PIM86-Introduction to Quantitative research methods in Politics and International Relations

Module Provider: Graduate Institute for Politics and Internat Studs
Number of credits: 20 [10 ECTS credits]
Terms in which taught: Autumn / Spring term module
Non-modular pre-requisites:
Modules excluded:
Module version for: 2016/7

Module Convenor: Dr Damian Raess

Email: d.raess@reading.ac.uk

Summary module description:
The purpose of this module is to introduce students to the basics of research design and the principal quantitative methods used in political science and international relations. The course discusses the best practice for the collection and analysis of information about human behaviour and institutions. To help students understand and apply research methods, the discussion and many of the examples used in the module will be taken from existing quantitative research in international relations, comparative politics and political economy. Students are then required to test hypotheses using the methods they have learned in the course.

The module aims to familiarise students with the process of data collection, to introduce students to a range of quantitative research techniques and how these methods should be assessed, and to allow students to test hypotheses using these methods.

Assessable learning outcomes:
By the end of the course students should be able
•To identify relevant sources of data and discuss the process of collecting data
•To understand the principal types of statistical analysis
•To understand and critically assess quantitative results in existing political science and international relations research
•To use basic statistical techniques used in political science and international relations to test hypotheses from their research

Additional outcomes:

Outline content:
The module covers the basics of research design, and a range of basic techniques useful in the analysis of political data, including: presenting and summarizing data; descriptive statistics; normal distribution; bivariate analysis; content analysis, factor analysis, regression analysis; times series analysis; panel data analysis; logistic regression analysis.

Brief description of teaching and learning methods:
Lectures and seminars cover the main module material, supported by lab sessions. Students will complete readings before each lecture to be discussed in class and also undertake formative exercises and problem sets. They will have labs where they learn to apply the methods reviewed in the lectures to their own field and to their own research, where possible. Students will learn to use SPSS/Stata software to conduct basic data analysis.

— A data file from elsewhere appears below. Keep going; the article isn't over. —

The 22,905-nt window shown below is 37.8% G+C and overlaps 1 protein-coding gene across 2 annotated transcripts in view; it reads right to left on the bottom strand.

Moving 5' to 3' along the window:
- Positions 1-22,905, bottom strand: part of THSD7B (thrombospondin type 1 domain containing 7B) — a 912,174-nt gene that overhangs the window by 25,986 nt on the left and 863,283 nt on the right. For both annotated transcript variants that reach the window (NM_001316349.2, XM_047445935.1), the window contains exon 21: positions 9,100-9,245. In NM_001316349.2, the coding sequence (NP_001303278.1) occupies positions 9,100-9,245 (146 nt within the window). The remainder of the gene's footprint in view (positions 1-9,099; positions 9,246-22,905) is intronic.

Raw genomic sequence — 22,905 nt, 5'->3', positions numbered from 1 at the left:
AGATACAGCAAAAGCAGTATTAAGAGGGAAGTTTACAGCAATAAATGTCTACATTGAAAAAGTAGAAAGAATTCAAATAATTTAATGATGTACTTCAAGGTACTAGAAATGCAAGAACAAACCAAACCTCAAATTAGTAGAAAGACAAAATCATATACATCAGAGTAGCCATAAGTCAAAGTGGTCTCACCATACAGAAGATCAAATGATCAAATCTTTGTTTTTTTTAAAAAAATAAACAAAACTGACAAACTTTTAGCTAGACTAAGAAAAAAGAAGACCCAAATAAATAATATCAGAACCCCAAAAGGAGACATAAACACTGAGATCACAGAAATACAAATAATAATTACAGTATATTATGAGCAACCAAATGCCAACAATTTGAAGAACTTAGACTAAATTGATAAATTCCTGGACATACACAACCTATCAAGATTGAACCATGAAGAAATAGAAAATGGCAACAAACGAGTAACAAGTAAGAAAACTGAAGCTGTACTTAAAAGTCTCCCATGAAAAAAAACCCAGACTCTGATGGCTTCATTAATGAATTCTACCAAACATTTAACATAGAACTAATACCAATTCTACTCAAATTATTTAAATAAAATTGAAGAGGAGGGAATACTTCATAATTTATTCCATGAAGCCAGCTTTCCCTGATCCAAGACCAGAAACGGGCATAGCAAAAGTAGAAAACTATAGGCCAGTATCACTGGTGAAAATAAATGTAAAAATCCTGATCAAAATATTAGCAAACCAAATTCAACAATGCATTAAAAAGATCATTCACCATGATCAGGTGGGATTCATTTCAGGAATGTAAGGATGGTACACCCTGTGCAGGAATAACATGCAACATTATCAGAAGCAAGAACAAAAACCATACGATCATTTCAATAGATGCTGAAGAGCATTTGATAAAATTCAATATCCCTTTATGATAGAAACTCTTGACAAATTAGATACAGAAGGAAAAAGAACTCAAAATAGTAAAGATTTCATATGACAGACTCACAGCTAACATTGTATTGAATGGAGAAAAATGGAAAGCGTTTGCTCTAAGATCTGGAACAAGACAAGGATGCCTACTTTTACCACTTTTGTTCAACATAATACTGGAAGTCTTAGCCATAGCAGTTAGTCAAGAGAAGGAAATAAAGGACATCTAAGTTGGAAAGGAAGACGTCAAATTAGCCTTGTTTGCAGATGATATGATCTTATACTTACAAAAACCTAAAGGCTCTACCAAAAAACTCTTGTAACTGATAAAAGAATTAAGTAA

Contact hours:
  Autumn Spring Summer
Lectures 7 5
Seminars 12 4
Practicals classes and workshops 6 4
Guided independent study 75 87
Total hours by term 100.00 100.00
Total hours for module 200.00

Summative Assessment Methods:
Method Percentage
Written exam 50
Written assignment including essay 50

Other information on summative assessment:
The module is assessed through a combination of a 3 hours exam and a 3,000 words (not counting tables and appendices) mini-research project that uses some of the methods covered in the course to test hypotheses.

Formative assessment methods:

Penalties for late submission:
Penalties for late submission on this module are in accordance with the University policy. Please refer to page 5 of the Postgraduate Guide to Assessment for further information: http://www.reading.ac.uk/internal/exams/student/exa-guidePG.aspx

Length of examination:
Three (3) hours

Requirements for a pass:
50% overall module mark

Reassessment arrangements:
Reassessment is via the original assessment methods. Re-sit examinations take place in August.

Additional Costs (specified where applicable):
1) Required text books: The following textbooks may be useful (you are not required to purchase them):

Agresti, Alan and Franklin, Christine (2013) Statistics: The Art and Science of Learning from Data (Third Ed.). Pearson. RRP: £61.99

Agresti, Alan and Finlay, Barbara (2009), Statistical Methods for the Social Sciences (Fourth Ed.). Prentice Hall. RRP: £55.99

Barakso, Maryann, Daniel Sabet and Brian Schaffner (2013) Understanding Political Science Research Methods: The Challenge of Inference (Hoboken: Taylor and Francis). You can view the entire book online, for free, via the Library’s catalogue.

Bryman, Alan (2012) Social Research Methods, by Alan Bryman (Oxford University Press). RRP: £25.00

Tabachnick, B. G., and Fidell, L. S. (2013). Using Multivariate Statistics (6th ed.) Boston: Pearson. RRP: £47.99

Johnston, Alison (2016) Methods/Stata manual for school of public policy. Oregon state university. Version 2.1. You can access it here: http://liberalarts.oregonstate.edu/files/polisci/faculty_files/johnston/soc516statamanualsept2013.pdf

Kohler, U. and Kreuter, F. (2012) Data Analysis Using Stata (3rd Ed). Stata Press. RRP: £49.99

2) Specialist equipment or materials:
3) Specialist clothing, footwear or headgear:
4) Printing and binding:
5) Computers and devices with a particular specification:
6) Travel, accommodation and subsistence:

Last updated: 21 December 2016

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